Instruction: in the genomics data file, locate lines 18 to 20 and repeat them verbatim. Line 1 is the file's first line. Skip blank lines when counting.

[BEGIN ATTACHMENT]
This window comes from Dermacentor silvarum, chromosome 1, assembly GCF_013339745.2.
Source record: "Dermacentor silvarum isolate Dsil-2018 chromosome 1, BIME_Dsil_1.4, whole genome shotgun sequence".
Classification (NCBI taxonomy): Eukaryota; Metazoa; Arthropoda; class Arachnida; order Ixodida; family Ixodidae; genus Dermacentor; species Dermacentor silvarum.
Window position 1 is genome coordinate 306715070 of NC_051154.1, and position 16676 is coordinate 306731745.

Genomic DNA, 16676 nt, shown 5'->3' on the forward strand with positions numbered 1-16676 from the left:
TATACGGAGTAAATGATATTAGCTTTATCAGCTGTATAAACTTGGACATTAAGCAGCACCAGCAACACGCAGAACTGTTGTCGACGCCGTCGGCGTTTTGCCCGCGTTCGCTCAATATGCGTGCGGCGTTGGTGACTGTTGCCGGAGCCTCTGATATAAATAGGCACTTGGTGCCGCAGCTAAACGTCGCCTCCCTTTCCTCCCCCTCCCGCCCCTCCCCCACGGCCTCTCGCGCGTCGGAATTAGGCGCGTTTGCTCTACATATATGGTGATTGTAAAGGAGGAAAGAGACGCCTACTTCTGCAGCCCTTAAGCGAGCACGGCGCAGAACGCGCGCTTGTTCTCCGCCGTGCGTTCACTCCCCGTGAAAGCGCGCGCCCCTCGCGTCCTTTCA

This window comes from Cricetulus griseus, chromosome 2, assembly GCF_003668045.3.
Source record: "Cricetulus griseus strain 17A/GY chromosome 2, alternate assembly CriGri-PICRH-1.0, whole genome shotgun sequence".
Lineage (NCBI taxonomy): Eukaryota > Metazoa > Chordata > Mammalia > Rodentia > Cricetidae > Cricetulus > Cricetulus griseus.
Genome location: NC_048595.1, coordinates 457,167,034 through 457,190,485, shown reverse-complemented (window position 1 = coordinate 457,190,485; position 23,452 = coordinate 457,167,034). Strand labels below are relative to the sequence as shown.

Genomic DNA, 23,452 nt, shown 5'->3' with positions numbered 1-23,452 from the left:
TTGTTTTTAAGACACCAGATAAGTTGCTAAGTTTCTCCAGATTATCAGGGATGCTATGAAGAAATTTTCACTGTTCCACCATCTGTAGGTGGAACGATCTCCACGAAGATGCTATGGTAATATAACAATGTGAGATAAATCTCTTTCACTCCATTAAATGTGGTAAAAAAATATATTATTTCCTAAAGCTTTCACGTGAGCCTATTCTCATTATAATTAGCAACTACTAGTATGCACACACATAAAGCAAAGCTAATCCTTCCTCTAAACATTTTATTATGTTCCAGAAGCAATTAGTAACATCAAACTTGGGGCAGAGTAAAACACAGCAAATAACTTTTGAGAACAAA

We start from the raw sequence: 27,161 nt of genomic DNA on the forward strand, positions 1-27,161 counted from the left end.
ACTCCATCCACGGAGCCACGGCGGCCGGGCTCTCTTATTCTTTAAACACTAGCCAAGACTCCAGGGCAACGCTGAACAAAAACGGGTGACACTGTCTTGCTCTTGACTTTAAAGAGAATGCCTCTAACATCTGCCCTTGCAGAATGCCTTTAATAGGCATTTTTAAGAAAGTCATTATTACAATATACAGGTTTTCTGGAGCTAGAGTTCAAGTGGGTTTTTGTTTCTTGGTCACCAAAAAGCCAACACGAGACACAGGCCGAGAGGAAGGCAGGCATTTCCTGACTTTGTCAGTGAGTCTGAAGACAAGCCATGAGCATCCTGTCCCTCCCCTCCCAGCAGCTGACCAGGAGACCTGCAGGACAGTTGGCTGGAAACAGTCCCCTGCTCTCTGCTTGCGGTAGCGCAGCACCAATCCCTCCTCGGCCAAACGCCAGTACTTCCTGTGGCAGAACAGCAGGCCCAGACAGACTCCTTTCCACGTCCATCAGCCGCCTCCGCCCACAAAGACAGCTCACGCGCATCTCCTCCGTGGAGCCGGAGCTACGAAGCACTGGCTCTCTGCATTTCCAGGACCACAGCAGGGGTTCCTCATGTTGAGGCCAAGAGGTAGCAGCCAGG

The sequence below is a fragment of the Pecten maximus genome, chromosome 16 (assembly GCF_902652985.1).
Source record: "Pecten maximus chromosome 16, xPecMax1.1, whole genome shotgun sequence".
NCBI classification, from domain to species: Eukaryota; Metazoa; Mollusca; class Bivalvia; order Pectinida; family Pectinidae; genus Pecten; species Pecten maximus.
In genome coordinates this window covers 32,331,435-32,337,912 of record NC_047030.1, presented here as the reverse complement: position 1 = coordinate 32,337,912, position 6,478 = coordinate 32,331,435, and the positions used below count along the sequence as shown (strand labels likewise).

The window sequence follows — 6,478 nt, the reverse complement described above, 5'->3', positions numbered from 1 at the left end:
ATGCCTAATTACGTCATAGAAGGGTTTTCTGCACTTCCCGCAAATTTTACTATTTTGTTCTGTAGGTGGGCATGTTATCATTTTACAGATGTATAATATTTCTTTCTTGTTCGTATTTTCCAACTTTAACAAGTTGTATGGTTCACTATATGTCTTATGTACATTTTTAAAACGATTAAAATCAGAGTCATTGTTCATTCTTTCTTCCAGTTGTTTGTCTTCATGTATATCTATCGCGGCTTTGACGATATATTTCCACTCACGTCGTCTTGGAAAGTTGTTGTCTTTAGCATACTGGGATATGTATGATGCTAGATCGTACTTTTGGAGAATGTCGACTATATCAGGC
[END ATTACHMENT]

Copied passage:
In genome coordinates this window covers 32,331,435-32,337,912 of record NC_047030.1, presented here as the reverse complement: position 1 = coordinate 32,337,912, position 6,478 = coordinate 32,331,435, and the positions used below count along the sequence as shown (strand labels likewise).

The window sequence follows — 6,478 nt, the reverse complement described above, 5'->3', positions numbered from 1 at the left end:
ATGCCTAATTACGTCATAGAAGGGTTTTCTGCACTTCCCGCAAATTTTACTATTTTGTTCTGTAGGTGGGCATGTTATCATTTTACAGATGTATAATATTTCTTTCTTGTTCGTATTTTCCAACTTTAACAAGTTGTATGGTTCACTATATGTCTTATGTACATTTTTAAAACGATTAAAATCAGAGTCATTGTTCATTCTTTCTTCCAGTTGTTTGTCTTCATGTATATCTATCGCGGCTTTGACGATATATTTCCACTCACGTCGTCTTGGAAAGTTGTTGTCTTTAGCATACTGGGATATGTATGATGCTAGATCGTACTTTTGGAGAATGTCGACTATATCAGGC